Campus Lacks Sufficient Space For Locking up Bicycles

After a long day of work at the Barker Center, Professor of English and American Literature and Language Peter Sacks locked up his office, turned off the lights and walked outside to retrieve his bicycle.

He found the bicycle as he had left it—except for a large metal clamp locking its frame to the building’s railing.

Bewildered, Sacks called University Operations Services. Then he waited in the dark, for one and a half hours, until University Operations arrived.

“Finally, someone came—to release my bicycle and to reprimand me,” Sacks says.

Sacks’ bike, which he had locked to a railing outside Barker after searching for a spot on the overcrowded bike rack, was allegedly blocking an entrance.

“At that moment, the untenability of the situation became clear,” he says. “There was absolutely no place to lock it on the rack. I haven’t ridden my bike to school since then.”

Overcrowding of these racks is a perpetual problem as hordes of students and some faculty elect to bike to class before the winter sets in. While building superintendents have tried a number of tactics, including removing old bikes and adding new racks, bike riders say they don’t foresee any easy solution.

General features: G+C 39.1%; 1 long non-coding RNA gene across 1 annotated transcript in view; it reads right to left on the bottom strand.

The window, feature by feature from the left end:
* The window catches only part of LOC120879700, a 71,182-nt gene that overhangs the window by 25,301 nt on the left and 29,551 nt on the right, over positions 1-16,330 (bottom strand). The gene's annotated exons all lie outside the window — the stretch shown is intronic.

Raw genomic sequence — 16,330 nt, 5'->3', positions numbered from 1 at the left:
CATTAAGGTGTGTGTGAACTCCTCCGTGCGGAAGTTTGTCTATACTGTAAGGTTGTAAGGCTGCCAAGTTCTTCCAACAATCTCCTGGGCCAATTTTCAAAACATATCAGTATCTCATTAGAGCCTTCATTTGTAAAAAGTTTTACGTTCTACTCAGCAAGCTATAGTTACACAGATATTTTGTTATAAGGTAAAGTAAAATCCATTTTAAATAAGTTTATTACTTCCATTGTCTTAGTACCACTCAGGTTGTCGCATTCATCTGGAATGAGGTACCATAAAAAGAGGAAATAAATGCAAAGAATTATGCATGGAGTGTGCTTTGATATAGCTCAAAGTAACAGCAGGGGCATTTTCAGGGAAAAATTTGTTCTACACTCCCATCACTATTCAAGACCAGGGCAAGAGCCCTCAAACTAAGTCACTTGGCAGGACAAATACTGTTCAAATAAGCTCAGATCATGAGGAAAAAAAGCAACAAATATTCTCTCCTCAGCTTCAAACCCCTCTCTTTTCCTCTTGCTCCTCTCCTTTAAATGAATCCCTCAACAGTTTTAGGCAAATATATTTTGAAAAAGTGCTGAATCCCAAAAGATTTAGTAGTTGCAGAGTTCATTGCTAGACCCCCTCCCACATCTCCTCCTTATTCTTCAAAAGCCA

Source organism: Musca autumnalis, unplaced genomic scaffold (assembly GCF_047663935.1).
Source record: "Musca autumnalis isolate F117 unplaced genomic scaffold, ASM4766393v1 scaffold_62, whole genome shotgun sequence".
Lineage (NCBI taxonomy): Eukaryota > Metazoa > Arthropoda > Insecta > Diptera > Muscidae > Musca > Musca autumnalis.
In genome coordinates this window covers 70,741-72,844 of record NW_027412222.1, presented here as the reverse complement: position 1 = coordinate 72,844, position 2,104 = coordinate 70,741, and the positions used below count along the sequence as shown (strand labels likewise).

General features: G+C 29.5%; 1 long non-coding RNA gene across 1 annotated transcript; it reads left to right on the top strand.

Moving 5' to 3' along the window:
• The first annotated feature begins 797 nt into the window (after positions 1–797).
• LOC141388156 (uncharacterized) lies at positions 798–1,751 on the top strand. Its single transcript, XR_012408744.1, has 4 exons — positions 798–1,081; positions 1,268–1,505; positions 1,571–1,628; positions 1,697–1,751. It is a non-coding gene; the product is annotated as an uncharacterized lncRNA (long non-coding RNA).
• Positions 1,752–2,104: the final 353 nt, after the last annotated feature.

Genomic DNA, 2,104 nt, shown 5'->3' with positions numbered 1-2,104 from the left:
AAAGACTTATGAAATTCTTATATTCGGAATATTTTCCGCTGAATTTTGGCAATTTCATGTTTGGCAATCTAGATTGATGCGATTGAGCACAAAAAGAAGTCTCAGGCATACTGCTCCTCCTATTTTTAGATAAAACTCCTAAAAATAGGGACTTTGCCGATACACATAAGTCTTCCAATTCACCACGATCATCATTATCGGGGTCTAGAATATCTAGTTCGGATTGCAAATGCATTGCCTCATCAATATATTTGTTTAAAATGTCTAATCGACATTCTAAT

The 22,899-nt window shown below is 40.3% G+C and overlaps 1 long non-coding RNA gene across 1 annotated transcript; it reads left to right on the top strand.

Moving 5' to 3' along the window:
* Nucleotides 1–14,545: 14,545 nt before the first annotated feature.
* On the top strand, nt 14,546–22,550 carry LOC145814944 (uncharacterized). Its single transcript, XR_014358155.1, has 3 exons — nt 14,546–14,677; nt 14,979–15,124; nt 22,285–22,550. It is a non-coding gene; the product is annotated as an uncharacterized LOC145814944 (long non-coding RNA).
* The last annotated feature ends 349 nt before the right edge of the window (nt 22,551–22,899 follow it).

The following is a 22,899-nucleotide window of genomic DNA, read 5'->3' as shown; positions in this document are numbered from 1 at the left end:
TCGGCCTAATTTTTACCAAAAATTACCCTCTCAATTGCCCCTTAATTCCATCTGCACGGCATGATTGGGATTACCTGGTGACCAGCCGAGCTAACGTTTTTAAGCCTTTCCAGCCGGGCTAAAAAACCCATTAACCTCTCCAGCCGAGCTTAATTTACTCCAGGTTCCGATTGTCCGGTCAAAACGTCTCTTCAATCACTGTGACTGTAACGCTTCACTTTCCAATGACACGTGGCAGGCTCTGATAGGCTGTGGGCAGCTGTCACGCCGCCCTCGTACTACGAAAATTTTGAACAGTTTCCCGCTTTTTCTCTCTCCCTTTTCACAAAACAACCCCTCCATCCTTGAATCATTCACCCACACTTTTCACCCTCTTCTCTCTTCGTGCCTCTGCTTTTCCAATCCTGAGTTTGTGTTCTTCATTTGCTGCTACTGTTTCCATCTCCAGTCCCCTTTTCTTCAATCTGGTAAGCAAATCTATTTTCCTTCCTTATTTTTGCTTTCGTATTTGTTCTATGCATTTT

“I keep checking the rack [at Barker] to see if it has become less congested,” says Sacks, who says he hopes to start riding his bike again if he can find a place to lock it up. “But it’s as crowded as ever.”

Congestion in the Yard

On a rainy Friday afternoon, Pier J. DeMarco ’03 unlocked her bike outside Sever Hall. She says that even on a Friday, it’s difficult to find a spot.

“I only began riding a bike this year because I have classes that are in far-away buildings. I’ve seen the mess the racks cause—it’s absolutely horrible—so I never dared to bring a bike before,” DeMarco says.

This problem has forced students and faculty to find other options. Some go as far as to carry their bikes into their offices or dorm rooms.

Some forgo use of the bike racks in favor of railings and street signs.

Out of convenience, many students simply lock their bicycle wheel to its frame and lean it against a building. This is so common that there is even overcrowding along the walls of buildings such as Sever Hall or the Science Center.

“I leaned my bike against a building for one class period, and when I came back to get it, people had stacked four or five bikes on top of it. I could barely get to my bike through the layers,” DeMarco said.

Biking Home From Class